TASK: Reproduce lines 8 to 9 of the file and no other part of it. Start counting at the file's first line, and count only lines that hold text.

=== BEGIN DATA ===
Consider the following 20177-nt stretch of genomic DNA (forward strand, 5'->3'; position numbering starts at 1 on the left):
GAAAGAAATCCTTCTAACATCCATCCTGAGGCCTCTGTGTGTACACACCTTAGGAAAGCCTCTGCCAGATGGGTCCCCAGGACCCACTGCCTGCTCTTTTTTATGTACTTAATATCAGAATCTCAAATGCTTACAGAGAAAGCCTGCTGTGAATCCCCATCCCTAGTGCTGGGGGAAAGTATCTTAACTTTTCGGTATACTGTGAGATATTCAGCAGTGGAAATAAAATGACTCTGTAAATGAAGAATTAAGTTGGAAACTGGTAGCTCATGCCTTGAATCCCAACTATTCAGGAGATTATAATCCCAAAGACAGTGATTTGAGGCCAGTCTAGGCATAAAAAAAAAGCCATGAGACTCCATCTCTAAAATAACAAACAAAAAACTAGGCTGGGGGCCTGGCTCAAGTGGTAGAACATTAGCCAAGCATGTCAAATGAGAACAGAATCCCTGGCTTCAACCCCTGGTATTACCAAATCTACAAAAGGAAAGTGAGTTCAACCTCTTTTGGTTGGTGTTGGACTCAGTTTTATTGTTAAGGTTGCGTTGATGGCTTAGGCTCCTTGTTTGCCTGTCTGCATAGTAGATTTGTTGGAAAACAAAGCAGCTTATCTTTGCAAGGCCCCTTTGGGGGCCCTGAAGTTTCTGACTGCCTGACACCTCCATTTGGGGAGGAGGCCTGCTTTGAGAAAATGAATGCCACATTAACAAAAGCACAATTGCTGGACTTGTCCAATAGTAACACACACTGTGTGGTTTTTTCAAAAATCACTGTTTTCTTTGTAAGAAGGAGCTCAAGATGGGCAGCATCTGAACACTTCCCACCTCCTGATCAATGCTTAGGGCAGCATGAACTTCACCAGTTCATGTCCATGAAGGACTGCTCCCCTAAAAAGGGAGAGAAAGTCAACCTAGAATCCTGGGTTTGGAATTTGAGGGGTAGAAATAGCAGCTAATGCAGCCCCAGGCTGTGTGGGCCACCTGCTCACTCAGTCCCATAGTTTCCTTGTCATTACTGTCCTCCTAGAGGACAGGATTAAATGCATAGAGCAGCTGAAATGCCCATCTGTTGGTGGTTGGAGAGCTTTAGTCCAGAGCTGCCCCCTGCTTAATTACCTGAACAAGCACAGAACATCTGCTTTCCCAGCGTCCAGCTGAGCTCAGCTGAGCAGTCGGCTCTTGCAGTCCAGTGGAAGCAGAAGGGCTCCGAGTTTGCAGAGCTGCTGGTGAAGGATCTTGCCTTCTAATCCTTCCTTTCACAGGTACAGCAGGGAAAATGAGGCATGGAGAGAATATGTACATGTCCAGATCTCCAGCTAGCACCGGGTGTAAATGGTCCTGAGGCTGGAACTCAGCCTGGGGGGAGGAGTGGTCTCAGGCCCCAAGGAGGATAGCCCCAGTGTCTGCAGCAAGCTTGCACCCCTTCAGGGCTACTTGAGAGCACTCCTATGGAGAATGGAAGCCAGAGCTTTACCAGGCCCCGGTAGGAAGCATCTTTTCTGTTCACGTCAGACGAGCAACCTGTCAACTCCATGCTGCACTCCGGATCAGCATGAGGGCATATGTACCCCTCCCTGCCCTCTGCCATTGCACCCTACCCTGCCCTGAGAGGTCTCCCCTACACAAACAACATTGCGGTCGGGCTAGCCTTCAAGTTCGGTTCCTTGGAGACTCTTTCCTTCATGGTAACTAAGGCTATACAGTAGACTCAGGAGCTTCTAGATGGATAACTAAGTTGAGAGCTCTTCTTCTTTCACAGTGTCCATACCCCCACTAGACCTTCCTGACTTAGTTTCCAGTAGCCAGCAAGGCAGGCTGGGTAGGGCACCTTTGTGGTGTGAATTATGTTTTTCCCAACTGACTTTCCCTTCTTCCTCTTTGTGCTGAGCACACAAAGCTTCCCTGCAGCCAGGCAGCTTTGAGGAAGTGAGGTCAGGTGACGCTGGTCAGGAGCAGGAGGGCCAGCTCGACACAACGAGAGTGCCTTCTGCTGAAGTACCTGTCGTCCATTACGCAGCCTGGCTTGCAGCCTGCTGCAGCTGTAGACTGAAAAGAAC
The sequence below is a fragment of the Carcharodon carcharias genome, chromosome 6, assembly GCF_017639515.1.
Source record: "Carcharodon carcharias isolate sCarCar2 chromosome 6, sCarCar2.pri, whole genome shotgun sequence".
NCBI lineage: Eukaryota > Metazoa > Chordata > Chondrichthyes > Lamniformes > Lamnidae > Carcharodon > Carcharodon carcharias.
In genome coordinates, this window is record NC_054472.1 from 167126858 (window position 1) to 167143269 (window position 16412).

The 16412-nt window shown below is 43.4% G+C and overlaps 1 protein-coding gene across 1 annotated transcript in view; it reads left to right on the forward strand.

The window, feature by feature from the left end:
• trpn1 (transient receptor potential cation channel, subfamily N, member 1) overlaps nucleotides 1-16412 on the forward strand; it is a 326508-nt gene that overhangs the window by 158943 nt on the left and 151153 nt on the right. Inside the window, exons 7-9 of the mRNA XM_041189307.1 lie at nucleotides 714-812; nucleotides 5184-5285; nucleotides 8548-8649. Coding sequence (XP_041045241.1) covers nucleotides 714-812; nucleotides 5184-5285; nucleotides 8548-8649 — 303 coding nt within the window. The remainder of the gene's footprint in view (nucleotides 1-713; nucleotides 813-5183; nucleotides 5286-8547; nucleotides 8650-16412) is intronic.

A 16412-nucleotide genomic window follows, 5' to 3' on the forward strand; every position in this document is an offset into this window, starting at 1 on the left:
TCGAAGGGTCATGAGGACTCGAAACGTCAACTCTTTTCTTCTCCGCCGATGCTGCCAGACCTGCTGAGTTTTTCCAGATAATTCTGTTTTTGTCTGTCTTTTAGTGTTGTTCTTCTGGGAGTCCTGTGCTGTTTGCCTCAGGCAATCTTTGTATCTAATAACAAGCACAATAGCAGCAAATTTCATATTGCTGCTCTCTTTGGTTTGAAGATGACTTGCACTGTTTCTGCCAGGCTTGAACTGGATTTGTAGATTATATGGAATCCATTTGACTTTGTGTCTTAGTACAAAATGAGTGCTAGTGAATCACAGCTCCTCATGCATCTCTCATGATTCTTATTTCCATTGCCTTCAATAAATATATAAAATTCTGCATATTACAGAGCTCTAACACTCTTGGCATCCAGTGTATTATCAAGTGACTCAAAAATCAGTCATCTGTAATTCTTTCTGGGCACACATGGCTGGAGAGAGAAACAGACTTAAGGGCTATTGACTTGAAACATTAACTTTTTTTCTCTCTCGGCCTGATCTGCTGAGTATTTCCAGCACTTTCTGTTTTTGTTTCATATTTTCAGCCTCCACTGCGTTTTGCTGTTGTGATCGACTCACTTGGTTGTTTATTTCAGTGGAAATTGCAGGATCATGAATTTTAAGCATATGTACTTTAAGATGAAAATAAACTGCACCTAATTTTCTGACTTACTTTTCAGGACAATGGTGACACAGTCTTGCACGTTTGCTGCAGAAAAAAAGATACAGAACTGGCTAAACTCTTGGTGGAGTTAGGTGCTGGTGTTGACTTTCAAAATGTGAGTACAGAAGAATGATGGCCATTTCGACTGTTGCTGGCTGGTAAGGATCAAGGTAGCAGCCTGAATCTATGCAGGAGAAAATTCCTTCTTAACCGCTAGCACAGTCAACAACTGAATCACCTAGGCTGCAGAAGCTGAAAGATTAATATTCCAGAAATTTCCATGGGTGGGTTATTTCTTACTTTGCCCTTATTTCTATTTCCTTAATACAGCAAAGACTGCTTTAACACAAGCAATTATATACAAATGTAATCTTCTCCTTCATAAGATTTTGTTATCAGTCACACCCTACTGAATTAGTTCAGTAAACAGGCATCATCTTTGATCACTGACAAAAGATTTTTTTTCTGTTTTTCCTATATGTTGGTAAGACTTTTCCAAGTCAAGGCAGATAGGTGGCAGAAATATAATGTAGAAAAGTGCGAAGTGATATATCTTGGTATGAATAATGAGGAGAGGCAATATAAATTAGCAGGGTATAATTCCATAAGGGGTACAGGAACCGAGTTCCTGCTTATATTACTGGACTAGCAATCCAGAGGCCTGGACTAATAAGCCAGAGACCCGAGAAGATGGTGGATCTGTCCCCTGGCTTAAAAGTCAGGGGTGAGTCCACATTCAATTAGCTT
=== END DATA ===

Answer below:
The window, feature by feature from the left end:
• trpn1 (transient receptor potential cation channel, subfamily N, member 1) overlaps nucleotides 1-16412 on the forward strand; it is a 326508-nt gene that overhangs the window by 158943 nt on the left and 151153 nt on the right. Inside the window, exons 7-9 of the mRNA XM_041189307.1 lie at nucleotides 714-812; nucleotides 5184-5285; nucleotides 8548-8649. Coding sequence (XP_041045241.1) covers nucleotides 714-812; nucleotides 5184-5285; nucleotides 8548-8649 — 303 coding nt within the window. The remainder of the gene's footprint in view (nucleotides 1-713; nucleotides 813-5183; nucleotides 5286-8547; nucleotides 8650-16412) is intronic.